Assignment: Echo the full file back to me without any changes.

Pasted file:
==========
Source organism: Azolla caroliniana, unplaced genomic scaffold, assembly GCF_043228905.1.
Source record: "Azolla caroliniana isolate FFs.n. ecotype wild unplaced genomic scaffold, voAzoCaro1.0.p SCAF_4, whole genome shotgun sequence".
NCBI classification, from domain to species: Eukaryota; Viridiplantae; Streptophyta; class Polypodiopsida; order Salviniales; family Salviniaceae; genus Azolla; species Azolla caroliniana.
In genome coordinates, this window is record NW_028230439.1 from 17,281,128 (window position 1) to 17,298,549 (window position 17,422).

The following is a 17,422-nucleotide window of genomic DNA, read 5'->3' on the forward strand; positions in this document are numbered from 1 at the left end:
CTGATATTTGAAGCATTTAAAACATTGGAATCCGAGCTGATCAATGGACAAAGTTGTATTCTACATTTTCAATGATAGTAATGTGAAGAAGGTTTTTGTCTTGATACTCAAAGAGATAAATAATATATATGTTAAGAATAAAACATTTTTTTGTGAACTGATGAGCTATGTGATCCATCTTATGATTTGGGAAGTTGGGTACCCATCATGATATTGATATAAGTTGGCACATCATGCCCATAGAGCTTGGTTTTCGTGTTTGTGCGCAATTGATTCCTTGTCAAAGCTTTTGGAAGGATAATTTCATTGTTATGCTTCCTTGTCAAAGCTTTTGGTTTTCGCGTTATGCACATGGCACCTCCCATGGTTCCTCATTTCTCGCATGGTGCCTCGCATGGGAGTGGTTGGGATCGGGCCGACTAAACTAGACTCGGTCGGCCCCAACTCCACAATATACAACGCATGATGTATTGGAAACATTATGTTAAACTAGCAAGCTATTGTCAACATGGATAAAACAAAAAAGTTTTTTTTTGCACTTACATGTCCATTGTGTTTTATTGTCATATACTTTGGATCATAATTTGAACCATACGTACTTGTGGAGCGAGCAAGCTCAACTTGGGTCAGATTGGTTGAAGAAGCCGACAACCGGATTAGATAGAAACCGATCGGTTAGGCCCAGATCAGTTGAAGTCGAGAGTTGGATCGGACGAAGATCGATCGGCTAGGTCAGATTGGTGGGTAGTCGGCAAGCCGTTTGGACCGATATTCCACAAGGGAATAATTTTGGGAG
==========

Source organism: Azolla caroliniana, unplaced genomic scaffold, assembly GCF_043228905.1.
Source record: "Azolla caroliniana isolate FFs.n. ecotype wild unplaced genomic scaffold, voAzoCaro1.0.p SCAF_4, whole genome shotgun sequence".
NCBI classification, from domain to species: Eukaryota; Viridiplantae; Streptophyta; class Polypodiopsida; order Salviniales; family Salviniaceae; genus Azolla; species Azolla caroliniana.
In genome coordinates, this window is record NW_028230439.1 from 17,281,128 (window position 1) to 17,298,549 (window position 17,422).

The following is a 17,422-nucleotide window of genomic DNA, read 5'->3' on the forward strand; positions in this document are numbered from 1 at the left end:
CTGATATTTGAAGCATTTAAAACATTGGAATCCGAGCTGATCAATGGACAAAGTTGTATTCTACATTTTCAATGATAGTAATGTGAAGAAGGTTTTTGTCTTGATACTCAAAGAGATAAATAATATATATGTTAAGAATAAAACATTTTTTTGTGAACTGATGAGCTATGTGATCCATCTTATGATTTGGGAAGTTGGGTACCCATCATGATATTGATATAAGTTGGCACATCATGCCCATAGAGCTTGGTTTTCGTGTTTGTGCGCAATTGATTCCTTGTCAAAGCTTTTGGAAGGATAATTTCATTGTTATGCTTCCTTGTCAAAGCTTTTGGTTTTCGCGTTATGCACATGGCACCTCCCATGGTTCCTCATTTCTCGCATGGTGCCTCGCATGGGAGTGGTTGGGATCGGGCCGACTAAACTAGACTCGGTCGGCCCCAACTCCACAATATACAACGCATGATGTATTGGAAACATTATGTTAAACTAGCAAGCTATTGTCAACATGGATAAAACAAAAAAGTTTTTTTTTGCACTTACATGTCCATTGTGTTTTATTGTCATATACTTTGGATCATAATTTGAACCATACGTACTTGTGGAGCGAGCAAGCTCAACTTGGGTCAGATTGGTTGAAGAAGCCGACAACCGGATTAGATAGAAACCGATCGGTTAGGCCCAGATCAGTTGAAGTCGAGAGTTGGATCGGACGAAGATCGATCGGCTAGGTCAGATTGGTGGGTAGTCGGCAAGCCGTTTGGACCGATATTCCACAAGGGAATAATTTTGGGAG